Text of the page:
I've tried a few experiment with recovering exhaust heat.  Every time the same problem pops up (especially when using alternate fuels), the exhaust gases get so cool before exiting the pipe that excessive deposits of soot occur in the exhaust system.  While the heat recovery was successful (I got quite a bit of hot water), the downside of having to clean out the pipes on a regular basis made it untenable for me so I abandoned the project.  Even a 1/4" of soot on the inner pipe made a dramatic difference to the amount of heat recovered and the increased probability of an exhaust stack fire was the final nail in the coffin for me.



 
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John F
2 x 6/1 JKSON.  1 x 10/1 JKSON, 1 x 27hp Changfa, 1 x 28hp AG295, 1 genuine 1939 SOM, a couple of others in test mode and a Hercules Multu-fuel still in the box.
mkdutchman
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« Reply #5 on: November 17, 2007, 03:39:38 pm »

Stevels,

Was thinking about this a little bit, seems to me it should work, in theory, provided.........

1. the engine can get up to operating temperature and stay there while in operation

2. the coolant would be in a closed loop more or less

We keep our 6/1 at 195-200 degrees, I assume you'd do the same for a 12/2...........

You could probably get away with one heat exchanger if you plumbed the Listeroid inline with your wood heater, and then ran the ouput of both through the heat exchanger, I dunno if the constant hot water would matter to the listeroid, seems to me it shouldn't........would probably make starting a lot easier..... Smiley

I have no idea if it would factor in or not, but if you're not in a closed loop system, you'd probably be getting mineral deposits in the engine, don't think that would be good, so closed loop would probably be mandatory..........

I'd be highly interested in seeing what you come up with
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ronmar
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« Reply #6 on: November 17, 2007, 10:54:12 pm »

What pressure does the radiant cooling system run at?  The lister/listeroid cooling system was designed to be open/unpressurized.  I believe some have used automotive radiators up to a pressure of about 15 PSI, but most don't reccomend it and certainly wouldn't reccomend any higher pressure.

I too would reccomend a heat exchanger so you could use automotive coolant with it's corrosion inhibitors to prevent corrosion and mineral buildups in the cylinder block and head.  This would also keep corrosion generated by your cast iron engine from possibly contaminating your hydronic system.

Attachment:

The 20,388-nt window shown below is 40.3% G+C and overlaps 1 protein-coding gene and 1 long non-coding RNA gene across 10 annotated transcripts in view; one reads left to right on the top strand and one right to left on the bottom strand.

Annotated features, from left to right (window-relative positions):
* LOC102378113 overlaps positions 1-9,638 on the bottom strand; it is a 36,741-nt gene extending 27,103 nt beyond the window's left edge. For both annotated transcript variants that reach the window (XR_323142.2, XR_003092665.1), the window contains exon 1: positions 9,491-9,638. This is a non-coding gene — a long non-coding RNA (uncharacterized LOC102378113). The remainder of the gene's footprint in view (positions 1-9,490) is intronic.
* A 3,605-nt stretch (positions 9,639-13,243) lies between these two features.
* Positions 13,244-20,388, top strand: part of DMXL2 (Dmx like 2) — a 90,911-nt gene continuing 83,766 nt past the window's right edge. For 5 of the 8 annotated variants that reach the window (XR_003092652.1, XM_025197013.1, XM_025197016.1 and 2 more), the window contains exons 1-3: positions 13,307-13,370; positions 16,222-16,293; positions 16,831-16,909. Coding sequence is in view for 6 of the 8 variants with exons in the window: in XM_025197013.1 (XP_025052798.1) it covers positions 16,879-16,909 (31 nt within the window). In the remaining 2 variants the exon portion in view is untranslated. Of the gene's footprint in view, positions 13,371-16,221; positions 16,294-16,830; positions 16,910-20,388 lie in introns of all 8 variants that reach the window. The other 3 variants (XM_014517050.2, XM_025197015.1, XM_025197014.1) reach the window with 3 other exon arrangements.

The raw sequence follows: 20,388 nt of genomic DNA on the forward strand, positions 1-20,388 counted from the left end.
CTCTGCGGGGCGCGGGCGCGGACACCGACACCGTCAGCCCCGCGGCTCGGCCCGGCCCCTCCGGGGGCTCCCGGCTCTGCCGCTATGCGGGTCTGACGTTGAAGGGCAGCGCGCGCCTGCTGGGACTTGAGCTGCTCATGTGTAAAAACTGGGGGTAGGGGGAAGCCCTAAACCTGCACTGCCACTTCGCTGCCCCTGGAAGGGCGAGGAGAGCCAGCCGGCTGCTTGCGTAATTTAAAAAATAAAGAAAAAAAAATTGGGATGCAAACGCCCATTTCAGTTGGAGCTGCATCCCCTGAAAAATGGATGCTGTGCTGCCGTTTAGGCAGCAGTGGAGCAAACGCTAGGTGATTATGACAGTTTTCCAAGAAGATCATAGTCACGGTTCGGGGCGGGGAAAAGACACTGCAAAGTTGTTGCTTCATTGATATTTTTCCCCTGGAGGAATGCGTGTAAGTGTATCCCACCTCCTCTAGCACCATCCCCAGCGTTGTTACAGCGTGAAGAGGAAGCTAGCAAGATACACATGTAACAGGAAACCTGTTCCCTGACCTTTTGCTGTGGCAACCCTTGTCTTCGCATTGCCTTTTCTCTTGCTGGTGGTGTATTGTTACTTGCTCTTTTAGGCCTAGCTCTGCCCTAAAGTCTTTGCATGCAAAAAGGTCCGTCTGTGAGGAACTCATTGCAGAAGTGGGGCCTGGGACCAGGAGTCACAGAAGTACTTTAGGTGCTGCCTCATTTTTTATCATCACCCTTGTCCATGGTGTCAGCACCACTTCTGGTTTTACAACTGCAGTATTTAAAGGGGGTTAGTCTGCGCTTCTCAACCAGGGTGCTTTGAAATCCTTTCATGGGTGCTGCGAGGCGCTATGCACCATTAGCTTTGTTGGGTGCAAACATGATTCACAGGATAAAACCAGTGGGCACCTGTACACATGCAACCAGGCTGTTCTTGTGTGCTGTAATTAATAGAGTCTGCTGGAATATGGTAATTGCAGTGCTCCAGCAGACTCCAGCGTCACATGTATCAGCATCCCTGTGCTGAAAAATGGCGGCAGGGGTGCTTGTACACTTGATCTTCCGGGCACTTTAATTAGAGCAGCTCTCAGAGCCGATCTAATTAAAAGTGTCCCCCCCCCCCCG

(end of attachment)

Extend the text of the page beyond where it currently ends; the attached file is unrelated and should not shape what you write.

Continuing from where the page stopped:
A heatexchanger can be run thermosiphon, I am doing it just like Lens described.  I just uploaded 2 new pics of my current installation to my coppermine gallery at http://listerengine.com/coppermine/index.php?cat=10113  There is an older pic there also when I was first experimenting with it this summer, that shows the back side.  It is small! Mine is a 5" X 12" 10 plate brazed stainless flat plate heat exchanger with 1" male NPT ports.  I paid about $98 for it on E-bay from a outdoor wood boiler supplier.  The stainless plates are bazed together with copper and they are rated for several hundred PSI.  The herringbone plate pattern gives a very high surface area for it's size and also has high turbulence with low flow restriction at low flow rates so it is very efficient with slow thermosiphon flow.

Unfortunatly your problem with using a heatex is the available delta or difference in temperature.  I designed my system for a 75F difference to give me 120F water to my domestic hot water tank with a 195F engine coolant temp.  At a 3KW electrical load, mine does this at 3/4 GPM with 75F water feeding the heatex secondary loop.  75F to 120F is 45 degrees.  3/4GPM is 6 pounds of water for a heat output of 270 BTU/MIN or 16,200 BTU/HR.  Your 12/2 should sustain double the electrical load and output twice the heat at that full load.  But your best case with 174F hydronic temp is only a 21F temp difference from the 195F engine coolant temp.  The lower the heat difference, the lower the transfer rate.  You would need to make up for this with a larger heatex surface area.  With a heat output from the engine that is twice mine and a temp difference of around 1/4 mine, I would estimate that you would need a heatex approx 8 times the size of mine(80 plates?)...